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About Corvallis daily gazette. (Corvallis, Benton County, Oregon) 1909-1909 | View Entire Issue (May 6, 1909)
CORVALLIS DAILY GAZETTE
Published every evening except Sun
day. Office: 259-263 Jefferson street,
corner Third street, Corvallis, Oregon.
Address all communications and make
all remittances payable to the Corv AL
In ordering changes of address, sub
scribers should always give old as well as
rrier, per week...t
.Sf:tcE J rrier, per month,.,
!E"ils. 4i. ir in advance
ii, e'j; 2 nths, in advance.,
U r- :v inth. in advance
Discovery of the Great River to
Be Brilliantly Celebrated.
AFFAIR TO LAST TWO WEEKS.
Ships of Many Nations, Representa
tives of Foreign Governments and
Thousands of Visitors Expected at
New York Facsimile of the Clermont
to Travel Under Her Own Steam.
CORVALLIS WEEKLY GAZETTE.
Published Every Friday
Entered at the postoffice at Corvallis,
Oregon, as second class matter.
One year, in advance $2.00
Six moths, in advance 1.00
CHAS. L. SPRINGER, Editor and Publisher.
TRAVELERS' GUI HE
Arrival and Departure of Trains
UNION DEPOT. CORVAIXIS
R. c. LlNvir.' K. Agent
Arrive Southern Pacific Depart
11:30 a 111. Passenger 1:30 p 111
5.40 p. 111. Freight 6:40 a. m
Corvallis & Eastern
11 a. m.
8:35 a m.
1:20 p 111.
4:35 p. m
S-.35 p. m.
1:15 p. m.
Daily except Sunday,
n:i5 a m.
6:30 a m.
2:15 p. m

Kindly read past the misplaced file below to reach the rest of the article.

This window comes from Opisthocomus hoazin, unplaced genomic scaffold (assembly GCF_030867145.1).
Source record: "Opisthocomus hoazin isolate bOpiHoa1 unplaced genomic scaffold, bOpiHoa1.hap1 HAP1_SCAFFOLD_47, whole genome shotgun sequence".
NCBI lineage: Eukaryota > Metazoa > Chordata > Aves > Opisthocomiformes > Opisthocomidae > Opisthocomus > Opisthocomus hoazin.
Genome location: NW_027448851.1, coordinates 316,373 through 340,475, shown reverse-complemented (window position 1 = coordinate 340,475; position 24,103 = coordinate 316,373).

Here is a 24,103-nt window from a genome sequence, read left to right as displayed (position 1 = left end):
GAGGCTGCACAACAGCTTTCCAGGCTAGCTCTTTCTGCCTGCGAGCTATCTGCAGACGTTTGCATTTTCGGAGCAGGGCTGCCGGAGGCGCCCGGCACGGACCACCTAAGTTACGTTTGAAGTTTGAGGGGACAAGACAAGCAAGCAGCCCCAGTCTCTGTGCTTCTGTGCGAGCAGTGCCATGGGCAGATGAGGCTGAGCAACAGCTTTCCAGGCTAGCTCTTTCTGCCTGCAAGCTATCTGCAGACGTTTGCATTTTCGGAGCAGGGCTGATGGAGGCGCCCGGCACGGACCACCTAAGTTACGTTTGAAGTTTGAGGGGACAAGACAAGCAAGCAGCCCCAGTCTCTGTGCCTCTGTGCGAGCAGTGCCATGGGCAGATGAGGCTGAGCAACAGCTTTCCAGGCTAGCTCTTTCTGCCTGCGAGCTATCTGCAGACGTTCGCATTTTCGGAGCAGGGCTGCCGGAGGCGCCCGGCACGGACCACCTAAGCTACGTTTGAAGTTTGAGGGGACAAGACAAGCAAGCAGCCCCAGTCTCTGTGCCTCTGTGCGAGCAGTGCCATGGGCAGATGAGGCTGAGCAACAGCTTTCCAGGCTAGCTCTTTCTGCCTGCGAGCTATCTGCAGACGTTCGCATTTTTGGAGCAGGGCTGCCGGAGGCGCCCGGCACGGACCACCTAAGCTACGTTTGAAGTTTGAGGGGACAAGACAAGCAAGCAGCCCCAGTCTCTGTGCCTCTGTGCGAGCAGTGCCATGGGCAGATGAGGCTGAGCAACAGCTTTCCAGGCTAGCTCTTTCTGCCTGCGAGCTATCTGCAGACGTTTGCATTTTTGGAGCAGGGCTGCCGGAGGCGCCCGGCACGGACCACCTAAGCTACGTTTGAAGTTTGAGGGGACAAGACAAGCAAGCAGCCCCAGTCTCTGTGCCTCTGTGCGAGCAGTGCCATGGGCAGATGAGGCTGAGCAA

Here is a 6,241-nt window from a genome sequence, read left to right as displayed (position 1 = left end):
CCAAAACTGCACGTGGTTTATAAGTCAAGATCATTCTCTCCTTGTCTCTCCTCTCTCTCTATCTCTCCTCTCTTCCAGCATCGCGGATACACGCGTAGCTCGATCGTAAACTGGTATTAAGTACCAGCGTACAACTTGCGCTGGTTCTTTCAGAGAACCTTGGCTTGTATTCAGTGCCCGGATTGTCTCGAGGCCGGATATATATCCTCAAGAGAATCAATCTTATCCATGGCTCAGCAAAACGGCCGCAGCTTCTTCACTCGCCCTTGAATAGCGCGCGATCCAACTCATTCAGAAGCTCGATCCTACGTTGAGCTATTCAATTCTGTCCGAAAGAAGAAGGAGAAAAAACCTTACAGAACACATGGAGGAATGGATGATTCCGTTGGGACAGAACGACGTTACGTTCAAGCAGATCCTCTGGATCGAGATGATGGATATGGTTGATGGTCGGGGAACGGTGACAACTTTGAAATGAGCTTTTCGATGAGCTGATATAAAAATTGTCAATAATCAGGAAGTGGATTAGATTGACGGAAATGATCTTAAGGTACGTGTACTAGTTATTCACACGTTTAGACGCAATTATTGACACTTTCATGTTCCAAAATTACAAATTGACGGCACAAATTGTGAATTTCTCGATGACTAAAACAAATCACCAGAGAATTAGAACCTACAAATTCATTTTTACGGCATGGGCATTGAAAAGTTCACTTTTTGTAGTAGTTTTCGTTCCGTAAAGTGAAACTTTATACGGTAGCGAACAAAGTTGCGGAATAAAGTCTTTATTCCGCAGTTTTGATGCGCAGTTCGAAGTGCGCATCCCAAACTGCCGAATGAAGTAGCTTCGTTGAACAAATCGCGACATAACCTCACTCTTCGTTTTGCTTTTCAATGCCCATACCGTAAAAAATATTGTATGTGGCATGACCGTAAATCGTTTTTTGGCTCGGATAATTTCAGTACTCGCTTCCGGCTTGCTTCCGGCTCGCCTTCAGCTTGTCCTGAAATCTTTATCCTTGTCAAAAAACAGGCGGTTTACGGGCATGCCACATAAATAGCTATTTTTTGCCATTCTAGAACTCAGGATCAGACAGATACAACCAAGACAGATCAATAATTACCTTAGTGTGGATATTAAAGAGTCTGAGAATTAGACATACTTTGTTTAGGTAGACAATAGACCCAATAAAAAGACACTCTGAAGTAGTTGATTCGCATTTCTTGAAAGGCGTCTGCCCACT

6 p. ni
1:40 p. m
11:15 a. m.
Opens 8 a. m , closes 6 p. m
and holidays, opens 10 a. m.,
7, 10 a.m, 12 m.
t ti. Vi m
10 a m
5 p ra
10 a ra
Mails CI ;se
Portland 5:50, 10:30 a m. 12 ra
5:30 d ni
Albany 5:30. IOUa. . , t
Washinirton and 10:J0 1 ,. ; t t
Eastern states 5!' 5 i'
California and 10:20 ; C
points Soath - t"
p-jints West 12.CC .. w
Monroe 1;30. 5:30 p m ,
McMinville and '
We (side points 12:45 p m
Will City and
i way-fo.nts 5:30 am
8-45 a m
2 p m
9 0 ni
NOTICE TO SUBSCRIBERS.
All subscribers to the Semi
weekly Gazette who may desire
to take the Daily edition instead
of the weekly, and have paid in
advance for the latter, can have
the Daily delivered by carrier
to their city address and what
ever amount is due on their
subscription will be properly
PROFANITY IN BOYS.
It is a regrettable fact that
". profanity has become common
among the boys. It is not in
the least out of the ordinary,
where a group of boys of 10 to
15 . years is together upon the
street or in any open space to
play a game of ball, to hear them
using oaths that might suit the
tongues of the proverbial fish
wife or costermonger, but which
are shocking falling from the
. tongues of children of teiider
years. Of all stupid and silly
vices, profanity is one of the
worst and most abominable. A
simple statement of fact is much
stronger than any statement em
bellished with swearwords,, and
. no lie is made any the more be
lievable by being framed in pro
fanity. In fact, both truth and
falsehood are only wea'zened by
swearing and ttiking ( he Lord's
name in vain. Foul epithets
and comparisons are not con
.vincing, but are almost invar:
ably disgusting, except to those
making use of them. Profanity
among men seems to be grow-
' ing less and less, at least in public
places and among those who
' lay claim to decency and some
education. But the habit seems
to have firmly fixed itself upon a
great many of the boys, who
may imagine it mannish to use
profanity and smoke cigarettes.
The committee of prominent men in
a large of the arrangements for the
Sudson-Fulton celebration announced
ttie other day that the details for the
great festival had all been worked ont
and that little was left In the -way of
planning except to smooth out the
minor matters of the program.
The celebration is but a few months